Sunday, August 8, 2010
Yankee Doodle Dandy
AFI Top 100 Ranking: 98
Writer: Robert Buckner, Edmund Joseph
Director: Michael Curtiz
Star: James Cagney, Joan Leslie, Walter Huston
“Yankee Doodle Dandy” is a perfectly harmless musical portraying the life of a genius writer/composer/director/producer/actor/choreographer. It's enjoyable, but never manages to give us much insight into why its subject, George M. Cohen, was such a unsinkable legend. The movie tricks the viewer into thinking he or she has witnessed something monumental thanks to the indelible performance of James Cagney as Cohen, but everything else is just surface. I would have traded almost every elaborately staged musical number for a single quiet scene of Cohen speaking frankly about the creation of his music and why he has been so consistently inspired by America and its citizens.
The film opens with Cohen as an old-but-still-vivacious performer portraying FDR in a musical extravaganza before being summoned by the real FDR to the White House. Cohen arrives and decides to tell the President his life story. Sure, the President is overseeing America’s involvement in WWII at the time, but he’s got a few hours to kill. We cut to scenes of Cohen’s birth (the first thing he does is hold the American flag) and witness scenes of him as a young performer. He was part of a family acting troupe with his Father (Walter Houston), Mother (Rosemary DeCamp) and Sister (Jeanne Cagney) and learned to be stuck up because of his talent at a very young age.
These early sequences are some of the strongest in the film because they are in such a stark contrast to the humble version of the character we meet in the first moments. We begin to really dislike Cohen thanks to his bratty persona as a child. In one hilarious moment after Cohen has lost his parents a job because they weren’t giving him enough star credit (that’s not the funny part), Cohen’s father decides to discipline him. But, darn it, he can’t smack the kid in the face without making a bruise big enough to be noticeable on stage the next day. A jack to the jaw might hinder his singing. What to do?
Cagney takes over the role with inspired vivacity, putting his all into dancing (not bad) and singing (not good, but he fakes it well) when necessary, and bouncing off the walls with energy in scenes where he does not sing. There is a beautiful early scene where he is so good at portraying an old man onstage that when he meets his future wife when she comes to him seeking the advice of a seasoned performer about whether she should move to New York. His early cockiness is put to rest after he spends years pounding the pavement with good material only to discover no one in town will hire him because he has such a bad reputation. After a lucky encounter, he gets not only a show onstage but a producing partner, and faster than a screen wipe he becomes a sensation.
As Cohen’s success becomes more established the movie becomes less about the character’s life and more reliant on musical numbers. According to the film, Cohen only created one flop, a straight play with no national undertones, and on opening night he sent a wire to all the New York newspapers jokingly apologizing for the mistake and promising never to do it again. He loses all of his blood family, including his sister, but we don’t see how this affects his work or state of mind, though the movie does make time for a tearful goodbye to Cohen’s father on his death bed.
Look, I know absolutely nothing about Cohen’s life and how closely the movie held true to his life story. I make a point of doing no research or reading any critical analysis before writing the articles because it’s extremely important for any classic film to stand on its own. But I can safely assume that the real Cohen was alive when the film was produced and released, and that might be why the second half of the film portrays him so blandly and turns him into a two-dimensional hero. I believe that is why the film laughs off his one flop and does not linger on the tragedies in his family. Whatever the case, I wanted more and I wanted to see Cohen’s inner struggle balanced with his outer gaiety. Cagney is a fantastic dramatic actor and he could have easily handled darker scenes, but alas that did not happen.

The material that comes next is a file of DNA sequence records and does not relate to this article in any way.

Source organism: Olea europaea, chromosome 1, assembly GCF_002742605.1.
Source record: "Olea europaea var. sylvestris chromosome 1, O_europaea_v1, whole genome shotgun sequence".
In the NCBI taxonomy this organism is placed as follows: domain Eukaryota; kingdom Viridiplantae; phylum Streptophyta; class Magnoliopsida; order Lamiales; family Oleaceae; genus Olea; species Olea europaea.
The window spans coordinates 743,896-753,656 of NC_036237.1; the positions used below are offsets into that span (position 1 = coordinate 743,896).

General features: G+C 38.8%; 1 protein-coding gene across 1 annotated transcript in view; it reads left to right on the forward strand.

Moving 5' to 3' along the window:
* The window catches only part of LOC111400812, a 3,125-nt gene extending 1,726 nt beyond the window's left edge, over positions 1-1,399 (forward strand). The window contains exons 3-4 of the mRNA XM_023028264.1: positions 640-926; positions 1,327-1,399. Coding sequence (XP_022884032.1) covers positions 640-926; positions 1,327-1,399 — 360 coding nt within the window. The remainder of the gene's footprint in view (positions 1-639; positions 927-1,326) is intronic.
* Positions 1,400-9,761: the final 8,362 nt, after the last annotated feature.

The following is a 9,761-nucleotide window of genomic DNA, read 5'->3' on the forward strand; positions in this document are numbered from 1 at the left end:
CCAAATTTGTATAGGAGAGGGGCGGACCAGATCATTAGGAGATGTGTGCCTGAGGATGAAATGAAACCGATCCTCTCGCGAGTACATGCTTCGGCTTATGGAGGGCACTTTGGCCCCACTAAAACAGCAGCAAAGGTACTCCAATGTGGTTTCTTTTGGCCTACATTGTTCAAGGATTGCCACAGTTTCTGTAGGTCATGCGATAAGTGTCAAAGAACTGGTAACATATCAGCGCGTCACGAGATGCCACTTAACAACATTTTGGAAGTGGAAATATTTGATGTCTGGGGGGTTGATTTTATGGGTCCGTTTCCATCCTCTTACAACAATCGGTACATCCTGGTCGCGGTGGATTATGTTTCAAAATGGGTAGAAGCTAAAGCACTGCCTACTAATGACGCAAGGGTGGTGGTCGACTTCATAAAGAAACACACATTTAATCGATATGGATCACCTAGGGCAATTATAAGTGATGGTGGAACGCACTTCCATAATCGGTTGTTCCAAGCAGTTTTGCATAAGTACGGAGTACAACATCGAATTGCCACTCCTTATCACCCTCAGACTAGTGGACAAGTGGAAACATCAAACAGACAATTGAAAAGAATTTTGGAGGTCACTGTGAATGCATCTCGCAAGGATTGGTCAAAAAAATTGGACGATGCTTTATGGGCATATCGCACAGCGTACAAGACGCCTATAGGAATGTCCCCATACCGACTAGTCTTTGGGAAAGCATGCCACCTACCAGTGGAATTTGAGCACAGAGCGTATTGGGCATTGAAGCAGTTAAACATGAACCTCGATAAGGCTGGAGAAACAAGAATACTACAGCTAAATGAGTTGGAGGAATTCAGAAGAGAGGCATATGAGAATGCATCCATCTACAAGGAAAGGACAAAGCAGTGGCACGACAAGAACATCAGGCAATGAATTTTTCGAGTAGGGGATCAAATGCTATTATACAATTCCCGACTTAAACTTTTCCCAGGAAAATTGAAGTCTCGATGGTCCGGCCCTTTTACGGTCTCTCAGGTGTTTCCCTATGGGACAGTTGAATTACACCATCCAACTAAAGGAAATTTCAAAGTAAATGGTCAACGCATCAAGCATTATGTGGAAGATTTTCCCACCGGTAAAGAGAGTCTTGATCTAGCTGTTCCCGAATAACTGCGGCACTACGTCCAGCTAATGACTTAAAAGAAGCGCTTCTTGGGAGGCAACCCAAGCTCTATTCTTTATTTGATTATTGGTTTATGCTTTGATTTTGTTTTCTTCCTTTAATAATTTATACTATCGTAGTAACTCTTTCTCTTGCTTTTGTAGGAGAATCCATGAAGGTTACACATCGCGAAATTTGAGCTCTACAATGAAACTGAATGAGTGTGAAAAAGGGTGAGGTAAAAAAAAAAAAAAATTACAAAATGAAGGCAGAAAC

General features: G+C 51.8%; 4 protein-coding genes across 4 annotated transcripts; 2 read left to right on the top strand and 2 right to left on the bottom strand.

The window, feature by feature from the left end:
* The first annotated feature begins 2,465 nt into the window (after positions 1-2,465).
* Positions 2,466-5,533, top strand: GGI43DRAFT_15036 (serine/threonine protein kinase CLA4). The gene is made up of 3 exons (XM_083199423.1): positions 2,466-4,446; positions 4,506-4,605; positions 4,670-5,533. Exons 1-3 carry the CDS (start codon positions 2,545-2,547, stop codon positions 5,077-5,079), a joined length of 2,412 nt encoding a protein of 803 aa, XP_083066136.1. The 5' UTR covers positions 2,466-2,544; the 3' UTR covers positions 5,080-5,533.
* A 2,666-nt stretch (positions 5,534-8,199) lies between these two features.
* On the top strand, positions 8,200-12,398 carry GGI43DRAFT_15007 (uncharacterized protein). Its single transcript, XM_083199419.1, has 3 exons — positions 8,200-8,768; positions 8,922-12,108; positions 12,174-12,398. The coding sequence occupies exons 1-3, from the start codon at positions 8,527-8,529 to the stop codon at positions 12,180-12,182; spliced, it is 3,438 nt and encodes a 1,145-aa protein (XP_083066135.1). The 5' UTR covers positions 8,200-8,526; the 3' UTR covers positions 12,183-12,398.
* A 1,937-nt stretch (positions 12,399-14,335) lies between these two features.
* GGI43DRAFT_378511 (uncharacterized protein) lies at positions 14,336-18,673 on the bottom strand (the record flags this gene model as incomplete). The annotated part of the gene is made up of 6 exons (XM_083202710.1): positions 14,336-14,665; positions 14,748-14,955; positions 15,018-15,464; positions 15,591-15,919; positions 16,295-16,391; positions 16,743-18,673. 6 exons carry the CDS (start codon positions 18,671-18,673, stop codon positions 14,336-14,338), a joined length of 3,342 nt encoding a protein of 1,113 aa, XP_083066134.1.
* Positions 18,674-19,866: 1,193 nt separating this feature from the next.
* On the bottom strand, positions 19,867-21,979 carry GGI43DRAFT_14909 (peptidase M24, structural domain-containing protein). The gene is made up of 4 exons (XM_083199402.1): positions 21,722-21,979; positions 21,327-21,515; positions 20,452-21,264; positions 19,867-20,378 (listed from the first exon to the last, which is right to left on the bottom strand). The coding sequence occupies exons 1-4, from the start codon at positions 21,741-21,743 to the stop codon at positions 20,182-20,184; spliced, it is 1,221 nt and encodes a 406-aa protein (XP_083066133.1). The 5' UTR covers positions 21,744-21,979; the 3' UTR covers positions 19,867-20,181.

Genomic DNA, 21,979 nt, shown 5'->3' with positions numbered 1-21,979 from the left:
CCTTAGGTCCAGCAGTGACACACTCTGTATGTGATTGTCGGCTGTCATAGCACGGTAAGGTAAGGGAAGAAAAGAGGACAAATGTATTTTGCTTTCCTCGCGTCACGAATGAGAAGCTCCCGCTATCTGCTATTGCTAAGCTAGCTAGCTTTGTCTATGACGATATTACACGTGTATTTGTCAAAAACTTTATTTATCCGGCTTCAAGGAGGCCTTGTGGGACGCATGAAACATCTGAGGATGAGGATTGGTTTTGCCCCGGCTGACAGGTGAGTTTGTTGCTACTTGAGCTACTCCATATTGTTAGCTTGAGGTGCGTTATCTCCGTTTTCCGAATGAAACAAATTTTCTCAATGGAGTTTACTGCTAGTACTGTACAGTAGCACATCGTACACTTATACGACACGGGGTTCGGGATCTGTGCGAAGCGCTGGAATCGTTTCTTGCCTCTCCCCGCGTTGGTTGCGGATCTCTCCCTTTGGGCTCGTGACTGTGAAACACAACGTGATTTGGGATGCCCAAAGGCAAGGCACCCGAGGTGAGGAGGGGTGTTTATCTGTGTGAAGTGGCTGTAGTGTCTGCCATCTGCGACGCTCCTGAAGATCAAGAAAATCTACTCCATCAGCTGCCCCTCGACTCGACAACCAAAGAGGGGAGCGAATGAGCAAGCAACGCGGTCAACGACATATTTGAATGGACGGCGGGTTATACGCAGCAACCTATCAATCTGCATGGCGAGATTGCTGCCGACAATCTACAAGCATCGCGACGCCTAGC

Michael Curtiz never really made a point of showing off in his films, and the results were good (sometimes great), craftsmen pieces with a nice emotional core thanks to his penchant for perfection in his casting choices. There are one or two technically accomplished moments in “Yankee Doodle Dandy,” like where we catch snippets of Cohen and his wife’s travels around the world by looking at the stamps on their traveling trunks, or when Curtis sums up nearly a decade of Cohen’s creative output by panning from show-name to show-name up in lights on Broadway. But mostly he keeps his camera steady and fixed on Cagney’s face and body, and he was smart to do it. Cagney is just aces here, emoting the quiet soul of his character (something not in any dialogue) and balancing it with his over-the-top public persona.
Many of the musical numbers are, of course, still standards most people are familiar with, and all of them are hummable, but the film often focuses on them for much too long. We don’t need to see the entire five-minute song with choreography when we can get everything we need from the performance from one chorus and a verse. We get two major songs and a whole slice of the plot from Cohen’s first major hit “Little Johnny Jones” and though it might not be 20 minutes long, it certainly feels that way.
“Yankee Doodle Dandy” acts as the blue-print to almost every major bio-pic released on the market today. The movies are almost never very good, but the actors at the center are just so charismatic and embody their characters so well that the movie seems much better than it actually is. “Dandy,” I’m sorry to say, is no exception to that rule.
My score (out of 5): ***